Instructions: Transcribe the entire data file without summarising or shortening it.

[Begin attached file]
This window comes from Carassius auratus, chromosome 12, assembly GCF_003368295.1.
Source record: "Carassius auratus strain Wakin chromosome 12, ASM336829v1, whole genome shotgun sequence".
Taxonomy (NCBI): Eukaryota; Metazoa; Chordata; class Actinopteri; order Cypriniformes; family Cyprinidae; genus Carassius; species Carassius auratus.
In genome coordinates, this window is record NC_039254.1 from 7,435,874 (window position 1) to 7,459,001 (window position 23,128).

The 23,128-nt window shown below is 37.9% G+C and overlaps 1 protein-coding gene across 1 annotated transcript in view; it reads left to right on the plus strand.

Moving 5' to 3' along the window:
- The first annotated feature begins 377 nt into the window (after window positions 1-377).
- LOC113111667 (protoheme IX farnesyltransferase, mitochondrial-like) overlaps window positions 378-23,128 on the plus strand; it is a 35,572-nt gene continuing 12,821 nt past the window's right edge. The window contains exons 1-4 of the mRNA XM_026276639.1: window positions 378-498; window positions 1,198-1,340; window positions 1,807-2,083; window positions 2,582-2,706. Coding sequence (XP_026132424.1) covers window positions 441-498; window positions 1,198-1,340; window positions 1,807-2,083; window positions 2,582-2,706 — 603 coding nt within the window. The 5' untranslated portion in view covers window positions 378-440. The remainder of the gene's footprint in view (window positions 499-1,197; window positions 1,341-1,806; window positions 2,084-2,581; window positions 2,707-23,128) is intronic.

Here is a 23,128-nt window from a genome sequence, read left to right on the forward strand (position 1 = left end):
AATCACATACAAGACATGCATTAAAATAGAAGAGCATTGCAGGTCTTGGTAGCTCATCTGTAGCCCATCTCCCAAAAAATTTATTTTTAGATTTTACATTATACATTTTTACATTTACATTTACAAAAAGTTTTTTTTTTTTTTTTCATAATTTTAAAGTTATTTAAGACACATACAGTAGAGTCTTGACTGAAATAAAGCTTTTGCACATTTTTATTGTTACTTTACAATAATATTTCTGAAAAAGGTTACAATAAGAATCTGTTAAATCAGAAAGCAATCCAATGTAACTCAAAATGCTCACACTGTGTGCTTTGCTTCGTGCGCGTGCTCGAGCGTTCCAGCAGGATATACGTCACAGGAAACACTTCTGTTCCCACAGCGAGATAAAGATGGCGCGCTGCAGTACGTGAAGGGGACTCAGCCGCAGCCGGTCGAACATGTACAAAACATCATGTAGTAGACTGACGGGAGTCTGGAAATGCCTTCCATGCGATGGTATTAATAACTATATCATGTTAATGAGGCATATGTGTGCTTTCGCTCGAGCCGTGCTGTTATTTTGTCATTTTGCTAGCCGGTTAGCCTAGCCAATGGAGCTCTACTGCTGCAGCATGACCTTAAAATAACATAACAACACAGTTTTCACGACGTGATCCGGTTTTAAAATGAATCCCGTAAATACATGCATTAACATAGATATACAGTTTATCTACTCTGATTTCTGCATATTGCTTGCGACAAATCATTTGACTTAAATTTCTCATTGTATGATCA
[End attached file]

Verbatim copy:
This window comes from Carassius auratus, chromosome 12, assembly GCF_003368295.1.
Source record: "Carassius auratus strain Wakin chromosome 12, ASM336829v1, whole genome shotgun sequence".
Taxonomy (NCBI): Eukaryota; Metazoa; Chordata; class Actinopteri; order Cypriniformes; family Cyprinidae; genus Carassius; species Carassius auratus.
In genome coordinates, this window is record NC_039254.1 from 7,435,874 (window position 1) to 7,459,001 (window position 23,128).

The 23,128-nt window shown below is 37.9% G+C and overlaps 1 protein-coding gene across 1 annotated transcript in view; it reads left to right on the plus strand.

Moving 5' to 3' along the window:
- The first annotated feature begins 377 nt into the window (after window positions 1-377).
- LOC113111667 (protoheme IX farnesyltransferase, mitochondrial-like) overlaps window positions 378-23,128 on the plus strand; it is a 35,572-nt gene continuing 12,821 nt past the window's right edge. The window contains exons 1-4 of the mRNA XM_026276639.1: window positions 378-498; window positions 1,198-1,340; window positions 1,807-2,083; window positions 2,582-2,706. Coding sequence (XP_026132424.1) covers window positions 441-498; window positions 1,198-1,340; window positions 1,807-2,083; window positions 2,582-2,706 — 603 coding nt within the window. The 5' untranslated portion in view covers window positions 378-440. The remainder of the gene's footprint in view (window positions 499-1,197; window positions 1,341-1,806; window positions 2,084-2,581; window positions 2,707-23,128) is intronic.

Here is a 23,128-nt window from a genome sequence, read left to right on the forward strand (position 1 = left end):
AATCACATACAAGACATGCATTAAAATAGAAGAGCATTGCAGGTCTTGGTAGCTCATCTGTAGCCCATCTCCCAAAAAATTTATTTTTAGATTTTACATTATACATTTTTACATTTACATTTACAAAAAGTTTTTTTTTTTTTTTTCATAATTTTAAAGTTATTTAAGACACATACAGTAGAGTCTTGACTGAAATAAAGCTTTTGCACATTTTTATTGTTACTTTACAATAATATTTCTGAAAAAGGTTACAATAAGAATCTGTTAAATCAGAAAGCAATCCAATGTAACTCAAAATGCTCACACTGTGTGCTTTGCTTCGTGCGCGTGCTCGAGCGTTCCAGCAGGATATACGTCACAGGAAACACTTCTGTTCCCACAGCGAGATAAAGATGGCGCGCTGCAGTACGTGAAGGGGACTCAGCCGCAGCCGGTCGAACATGTACAAAACATCATGTAGTAGACTGACGGGAGTCTGGAAATGCCTTCCATGCGATGGTATTAATAACTATATCATGTTAATGAGGCATATGTGTGCTTTCGCTCGAGCCGTGCTGTTATTTTGTCATTTTGCTAGCCGGTTAGCCTAGCCAATGGAGCTCTACTGCTGCAGCATGACCTTAAAATAACATAACAACACAGTTTTCACGACGTGATCCGGTTTTAAAATGAATCCCGTAAATACATGCATTAACATAGATATACAGTTTATCTACTCTGATTTCTGCATATTGCTTGCGACAAATCATTTGACTTAAATTTCTCATTGTATGATCA